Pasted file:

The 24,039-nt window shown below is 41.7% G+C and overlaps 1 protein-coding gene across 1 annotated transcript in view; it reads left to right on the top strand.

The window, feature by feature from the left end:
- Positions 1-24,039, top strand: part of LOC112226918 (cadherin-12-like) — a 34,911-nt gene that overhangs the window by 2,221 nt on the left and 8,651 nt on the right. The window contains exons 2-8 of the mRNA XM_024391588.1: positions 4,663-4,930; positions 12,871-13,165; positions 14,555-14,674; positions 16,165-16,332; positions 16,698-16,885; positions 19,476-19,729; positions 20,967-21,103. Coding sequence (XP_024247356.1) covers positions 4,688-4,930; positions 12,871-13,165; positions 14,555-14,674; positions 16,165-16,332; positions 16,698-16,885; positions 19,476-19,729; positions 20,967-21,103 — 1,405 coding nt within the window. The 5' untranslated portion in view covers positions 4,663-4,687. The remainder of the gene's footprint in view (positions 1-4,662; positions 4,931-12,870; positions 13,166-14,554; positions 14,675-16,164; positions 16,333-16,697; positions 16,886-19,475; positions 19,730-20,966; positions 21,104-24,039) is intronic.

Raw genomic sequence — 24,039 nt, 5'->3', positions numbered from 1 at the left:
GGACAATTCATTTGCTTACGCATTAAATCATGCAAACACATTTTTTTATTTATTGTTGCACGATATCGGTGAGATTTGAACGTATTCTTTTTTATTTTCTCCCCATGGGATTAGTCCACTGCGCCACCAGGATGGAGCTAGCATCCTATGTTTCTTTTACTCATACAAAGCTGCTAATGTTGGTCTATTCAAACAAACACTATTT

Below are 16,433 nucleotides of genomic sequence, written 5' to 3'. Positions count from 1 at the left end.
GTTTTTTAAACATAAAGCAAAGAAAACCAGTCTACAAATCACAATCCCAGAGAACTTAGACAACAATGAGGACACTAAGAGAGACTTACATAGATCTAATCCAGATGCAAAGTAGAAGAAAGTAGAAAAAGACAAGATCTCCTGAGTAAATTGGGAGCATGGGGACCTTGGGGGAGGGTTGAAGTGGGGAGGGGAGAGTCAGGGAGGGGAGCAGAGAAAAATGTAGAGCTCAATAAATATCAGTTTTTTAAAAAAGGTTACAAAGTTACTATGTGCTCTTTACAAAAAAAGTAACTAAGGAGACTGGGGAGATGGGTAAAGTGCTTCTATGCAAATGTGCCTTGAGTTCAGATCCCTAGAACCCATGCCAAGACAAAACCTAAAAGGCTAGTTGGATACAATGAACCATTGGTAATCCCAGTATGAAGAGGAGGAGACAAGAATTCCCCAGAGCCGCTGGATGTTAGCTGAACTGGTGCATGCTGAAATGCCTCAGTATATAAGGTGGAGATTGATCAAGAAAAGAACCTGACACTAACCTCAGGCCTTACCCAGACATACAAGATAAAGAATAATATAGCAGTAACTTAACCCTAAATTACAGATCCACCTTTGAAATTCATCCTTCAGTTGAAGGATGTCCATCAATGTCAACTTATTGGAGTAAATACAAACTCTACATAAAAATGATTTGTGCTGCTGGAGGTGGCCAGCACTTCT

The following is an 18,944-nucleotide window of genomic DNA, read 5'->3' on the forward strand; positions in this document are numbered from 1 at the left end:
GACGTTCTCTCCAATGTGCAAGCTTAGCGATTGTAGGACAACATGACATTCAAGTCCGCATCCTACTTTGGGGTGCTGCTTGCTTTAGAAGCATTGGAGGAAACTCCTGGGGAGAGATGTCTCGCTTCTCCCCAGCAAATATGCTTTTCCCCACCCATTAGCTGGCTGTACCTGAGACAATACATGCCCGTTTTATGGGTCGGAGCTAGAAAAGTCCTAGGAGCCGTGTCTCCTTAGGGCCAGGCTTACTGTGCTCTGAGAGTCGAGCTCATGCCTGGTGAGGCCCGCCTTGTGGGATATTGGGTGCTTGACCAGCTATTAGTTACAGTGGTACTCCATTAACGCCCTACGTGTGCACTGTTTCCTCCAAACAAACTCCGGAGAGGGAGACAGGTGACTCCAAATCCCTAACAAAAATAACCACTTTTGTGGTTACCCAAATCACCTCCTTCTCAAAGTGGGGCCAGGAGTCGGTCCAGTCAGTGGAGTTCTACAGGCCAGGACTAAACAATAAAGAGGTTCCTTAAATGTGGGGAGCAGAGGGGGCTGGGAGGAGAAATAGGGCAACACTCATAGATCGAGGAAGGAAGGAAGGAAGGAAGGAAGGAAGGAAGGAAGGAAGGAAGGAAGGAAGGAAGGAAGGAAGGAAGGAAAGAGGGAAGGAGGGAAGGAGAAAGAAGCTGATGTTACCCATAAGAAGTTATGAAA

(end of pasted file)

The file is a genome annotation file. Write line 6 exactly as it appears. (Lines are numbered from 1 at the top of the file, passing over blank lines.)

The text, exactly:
Below are 16,433 nucleotides of genomic sequence, written 5' to 3'. Positions count from 1 at the left end.